UK-based defense technology company BAE Systems is working to minimize impact to its operations. They referred to robust and evolving business continuity plans, and they are increasing support to existing charity partners.
Jenoptik AG, Germany, is reviewing their proposed dividend payment of €0.35. The Executive and Supervisory Boards will review the appropriation of profit and issue an updated proposal to the Annual General Meeting, if appropriate.
Applied Materials has withdrawn its business outlook for its FYQ2, due to COVID-19 impacting the company's supply chain and manufacturing operations. The company has manufacturing operations in multiple countries including the US, China, and Taiwan.
US-based KLA Corporation announced the KLA Foundation is creating a $2 million fund to focus on global relief efforts benefiting nonprofit organizations in regions with the highest number of individuals affected by COVID-19, and locations with high-risk populations. The two-phase charitable funding initiative will provide support for food banks, elderly communities, public hospitals and medical units, and educational infrastructure.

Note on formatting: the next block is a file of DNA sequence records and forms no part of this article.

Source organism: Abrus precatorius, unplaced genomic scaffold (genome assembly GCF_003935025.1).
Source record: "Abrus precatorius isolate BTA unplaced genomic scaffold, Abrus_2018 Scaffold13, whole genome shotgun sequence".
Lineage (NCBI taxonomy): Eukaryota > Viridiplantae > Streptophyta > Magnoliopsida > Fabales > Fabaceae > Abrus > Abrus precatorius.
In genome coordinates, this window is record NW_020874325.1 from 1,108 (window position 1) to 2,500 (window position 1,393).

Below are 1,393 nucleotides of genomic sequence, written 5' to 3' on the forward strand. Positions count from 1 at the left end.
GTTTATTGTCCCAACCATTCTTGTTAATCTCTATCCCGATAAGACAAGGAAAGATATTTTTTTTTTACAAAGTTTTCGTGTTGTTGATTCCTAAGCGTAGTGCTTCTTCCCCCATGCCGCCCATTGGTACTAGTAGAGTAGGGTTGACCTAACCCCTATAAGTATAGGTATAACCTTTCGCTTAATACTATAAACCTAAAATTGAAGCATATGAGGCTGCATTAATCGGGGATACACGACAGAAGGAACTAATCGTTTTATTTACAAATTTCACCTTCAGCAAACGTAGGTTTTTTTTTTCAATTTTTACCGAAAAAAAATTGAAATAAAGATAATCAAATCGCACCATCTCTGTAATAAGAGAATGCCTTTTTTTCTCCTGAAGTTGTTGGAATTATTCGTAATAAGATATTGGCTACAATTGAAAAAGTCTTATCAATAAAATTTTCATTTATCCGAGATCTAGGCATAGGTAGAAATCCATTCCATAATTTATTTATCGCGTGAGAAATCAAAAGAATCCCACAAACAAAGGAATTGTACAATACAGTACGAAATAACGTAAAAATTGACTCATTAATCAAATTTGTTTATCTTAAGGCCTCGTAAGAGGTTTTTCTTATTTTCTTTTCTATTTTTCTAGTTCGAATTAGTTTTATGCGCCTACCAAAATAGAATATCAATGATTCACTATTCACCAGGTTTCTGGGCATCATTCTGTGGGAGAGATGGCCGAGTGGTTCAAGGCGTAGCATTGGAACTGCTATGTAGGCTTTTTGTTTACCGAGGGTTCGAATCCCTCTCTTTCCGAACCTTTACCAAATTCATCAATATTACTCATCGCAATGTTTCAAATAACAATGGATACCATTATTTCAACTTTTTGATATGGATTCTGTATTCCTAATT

TRUMPF UK defined a "business resiliency plan" that describes their efforts to maintain their supply chain, which includes spare parts stock value of £1.5 million and the ability to procure any out-of-stock items from the central logistic center in Germany. They do not expect acute supply bottlenecks in the short term, since few of their suppliers are in China. However, this may change as US and Europe-based suppliers experience increasing movement restrictions.
FLIR, US, has experienced minimal disruption to the supply chain, and has contingency plans in place to mitigate potential disruptions as the situation evolves. They announced strong demand for their thermal cameras to be used in elevated- body-temperature screening, and are working to ensure that governments, first responders, and entities working to mitigate the spread of the virus have all appropriate resources.